Diving Beneath

Diving Beneath

Diving Beneath

Mark Benfield’s Journey into the Deep Ocean

By Christine Wendling

To some, plunging into the darkest depths of a vast and mysterious ocean would be a Lovecraftian nightmare. But Mark Benfield, Oceanography and Coastal Sciences Professor in LSU’s College of the Coast & Environment, or CC&E, welcomes the chance for new aquatic discoveries. Photo of Stygiomedusa gigantea taken in the Gulf of Mexico

The deep sea is one of the last unexplored places on Earth. The deepest ocean trenches in the world are submerged about 8,000 meters from the ocean’s surface in an environment void of light and warmth and characterized by crushing pressure that human bodies are unable to withstand. For comparison, the current world record for deepest scuba dive is only 332 meters. As a result, the only way to feasibly explore the extreme depths of the ocean is via the use of remotely operated vehicles, or ROVs.

“ROVs are robots that are designed to withstand those pressures. They don't care if it's cold. They are our eyes and hands in the deep sea,” Benfield said.

However, ROVs can be prohibitively expensive for scientists. So, in 2005, Benfield joined a global project called Scientific and Environmental ROV Partnership using Existing iNdustrial Technology, or SERPENT, which works toward making private industry ROVs more accessible to scientists and academics.

Offshore oil and gas platforms operated by BP, Shell, Chevron and Petrobras already utilize ROVs regularly to observe, maintain, and repair their rigs and equipment in the Gulf of Mexico at depths of about 1,000 – 2,000 meters, known as the bathypelagic zone of the ocean. Benfield piggybacks off of the ROVs that are already being used by these companies to collect and analyze their footage. He trains the ROV pilots on what to look for and the types of animals he is interested in observing. Then, they collect the data and send it back to him.Photo of Benfield posing with ROV

“Some of our most interesting observations have come from something that just happened to drift into the field of view while we were looking at something else. You never know what's going to show up,” Benfield said.

Benfield has made some groundbreaking observations of species in the Gulf of Mexico that were previously unknown to that part of the world. In 2008, he identified a Stygiomedusa gigantea, a giant deep sea jellyfish several thousand feet below the surface. Since then, he has also observed large sharks, called sleeper sharks, and the giant oarfish – the longest bony fish in the world. Although, most commonly what he sees are smaller animals that are known to science but not well understood. Many of them display previously undocumented behaviors or new associations between animals, for example, predator-prey interactions.

Nonetheless, there are challenges associated with identifying new species via ROVs. The best way to catalogue a new species’ morphology is to procure a specimen so that its DNA can be analyzed. But, while some slower animals may be captured using ROVs, faster animals remain elusive. Additionally, industrial ROVs are quite noisy due to their electrohydraulic pumps and have bright lights that may repel photosensitive creatures. Although, Benfield is always looking for innovative solutions to overcome these challenges.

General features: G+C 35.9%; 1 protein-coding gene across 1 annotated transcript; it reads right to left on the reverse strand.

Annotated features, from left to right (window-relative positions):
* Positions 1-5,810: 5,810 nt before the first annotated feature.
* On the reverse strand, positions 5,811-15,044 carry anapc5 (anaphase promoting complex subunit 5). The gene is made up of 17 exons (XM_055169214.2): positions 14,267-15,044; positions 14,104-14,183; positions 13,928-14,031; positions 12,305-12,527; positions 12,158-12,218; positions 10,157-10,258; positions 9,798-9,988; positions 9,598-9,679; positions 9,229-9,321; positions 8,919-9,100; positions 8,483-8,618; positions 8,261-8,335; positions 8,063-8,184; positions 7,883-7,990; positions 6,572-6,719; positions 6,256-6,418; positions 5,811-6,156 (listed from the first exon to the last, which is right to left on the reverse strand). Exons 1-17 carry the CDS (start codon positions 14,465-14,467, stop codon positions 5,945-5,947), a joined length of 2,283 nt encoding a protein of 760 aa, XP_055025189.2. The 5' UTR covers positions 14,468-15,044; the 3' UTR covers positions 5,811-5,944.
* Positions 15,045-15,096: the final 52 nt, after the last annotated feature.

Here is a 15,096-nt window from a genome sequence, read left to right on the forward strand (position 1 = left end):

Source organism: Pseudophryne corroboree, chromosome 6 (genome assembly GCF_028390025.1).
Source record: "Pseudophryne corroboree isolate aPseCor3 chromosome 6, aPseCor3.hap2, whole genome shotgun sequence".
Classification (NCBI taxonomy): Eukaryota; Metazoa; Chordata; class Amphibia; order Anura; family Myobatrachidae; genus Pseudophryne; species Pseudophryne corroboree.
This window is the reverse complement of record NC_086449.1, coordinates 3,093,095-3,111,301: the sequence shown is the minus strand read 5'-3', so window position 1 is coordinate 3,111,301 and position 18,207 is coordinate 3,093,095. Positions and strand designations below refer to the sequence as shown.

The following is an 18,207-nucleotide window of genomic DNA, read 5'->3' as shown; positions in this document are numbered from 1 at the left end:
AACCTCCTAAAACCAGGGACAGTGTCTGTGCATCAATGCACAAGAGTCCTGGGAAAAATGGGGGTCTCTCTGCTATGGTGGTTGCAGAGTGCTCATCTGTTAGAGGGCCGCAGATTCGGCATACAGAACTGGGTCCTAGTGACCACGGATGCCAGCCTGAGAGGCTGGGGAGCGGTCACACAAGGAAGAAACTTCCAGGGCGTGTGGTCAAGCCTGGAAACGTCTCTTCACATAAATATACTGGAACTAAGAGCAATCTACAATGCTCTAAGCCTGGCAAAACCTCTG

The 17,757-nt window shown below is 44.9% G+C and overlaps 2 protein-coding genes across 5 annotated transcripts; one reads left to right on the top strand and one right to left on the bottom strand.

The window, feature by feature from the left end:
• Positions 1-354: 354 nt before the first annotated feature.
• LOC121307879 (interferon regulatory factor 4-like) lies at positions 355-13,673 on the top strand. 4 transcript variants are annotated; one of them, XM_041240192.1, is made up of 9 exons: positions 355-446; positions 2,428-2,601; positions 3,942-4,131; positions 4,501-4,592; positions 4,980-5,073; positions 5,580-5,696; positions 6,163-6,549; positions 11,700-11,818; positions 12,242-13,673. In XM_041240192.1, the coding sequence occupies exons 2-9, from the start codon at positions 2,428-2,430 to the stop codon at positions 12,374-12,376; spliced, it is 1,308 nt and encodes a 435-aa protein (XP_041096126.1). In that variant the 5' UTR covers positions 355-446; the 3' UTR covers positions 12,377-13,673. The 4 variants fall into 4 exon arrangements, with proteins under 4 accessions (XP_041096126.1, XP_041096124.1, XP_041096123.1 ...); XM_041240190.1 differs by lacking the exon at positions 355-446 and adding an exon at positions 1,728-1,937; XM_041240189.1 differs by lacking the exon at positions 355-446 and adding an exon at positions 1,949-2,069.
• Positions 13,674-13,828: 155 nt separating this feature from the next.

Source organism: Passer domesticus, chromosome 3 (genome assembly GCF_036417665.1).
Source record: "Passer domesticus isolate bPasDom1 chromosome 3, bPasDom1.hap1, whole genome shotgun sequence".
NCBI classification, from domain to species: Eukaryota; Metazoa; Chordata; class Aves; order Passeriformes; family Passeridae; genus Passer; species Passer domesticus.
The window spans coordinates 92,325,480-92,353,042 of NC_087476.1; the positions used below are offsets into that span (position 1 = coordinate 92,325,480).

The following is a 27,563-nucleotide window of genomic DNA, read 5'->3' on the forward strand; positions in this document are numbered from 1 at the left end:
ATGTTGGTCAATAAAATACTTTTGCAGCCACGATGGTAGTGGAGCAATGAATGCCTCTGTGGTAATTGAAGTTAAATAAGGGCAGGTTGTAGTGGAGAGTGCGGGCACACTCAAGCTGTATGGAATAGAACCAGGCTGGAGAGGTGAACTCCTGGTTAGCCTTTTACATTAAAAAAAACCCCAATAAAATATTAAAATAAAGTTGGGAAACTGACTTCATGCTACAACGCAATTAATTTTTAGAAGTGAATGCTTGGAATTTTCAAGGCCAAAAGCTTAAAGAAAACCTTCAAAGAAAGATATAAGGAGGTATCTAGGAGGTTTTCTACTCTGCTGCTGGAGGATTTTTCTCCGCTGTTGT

“I've done some experimental work with other companies where we've taken an ROV and we've put red lights on it. Deep sea animals can't see red light. We shut the ROV down, sat there quietly, and watched with the red lights and we could see all kinds of stuff,” Benfield said. 

Perhaps the most frightening part of this deep sea exploration is not the possibility of monstrous creatures emerging from the murky waters, but the real-life toll that deep sea creatures pay in the face of human pollution. Benfield has collected footage of a sobering amount of marine trash, such as plastic bags, ropes, and water bottles, on the sea floor. While Benfield is also known for his work studying microplastics in the Mississippi River, he is not ignoring these “macroplastics” in the deep ocean.Photo of a tire on the ocean floor.

“We see a lot of marine debris. A lot of trash. That's another source of data that we haven't really mined right now, but I'm interested in doing that,” he said.

If nothing else, his footage may raise awareness among Gulf Coast residents about where their trash is going and the plight of the sea creatures impacted by it. Benfield’s work is an excellent example of how CC&E research balances environmental conservation with economic development to improve environmental conditions in the Gulf of Mexico and around the world.

 

 

Video Gallery

 Photo Gallery

 
Photo of Stygiomedusa gigantea taken in the Gulf of MexicoPhoto of Stygiomedusa gigantea taken in the Gulf of MexicoPhoto of Stygiomedusa gigantea taken in the Gulf of Mexicoper Eel with its mouth full of water. Benfield believes this may be a defense mechanism to make the eel look larger and fend off potential predators

Photo of an oarfish in the Gulf of MexicoPhoto of an oarfish in the Gulf of MexicoPhoto of an oarfish in the Gulf of MexicoPhoto of an oarfish in the Gulf of Mexico

Photo of an oarfish in the Gulf of MexicoPhoto of a tire on the ocean floorPhoto of the ROVPhoto of the ROV

 

 

 

 

 

 

About SERPENT

SERPENT uses ROVs not just to observe deep sea animals but also the deep sea environment surrounding oil rigs. For example, in the North Sea, SERPENT has conducted surveys over time to analyze how the sea environment recovers from the impact of drilling. They look at how the well gets broken down, covered in sediment, then recolonized and returned to its natural state—valuable information for both scientists and environmentally-conscious oil and gas companies.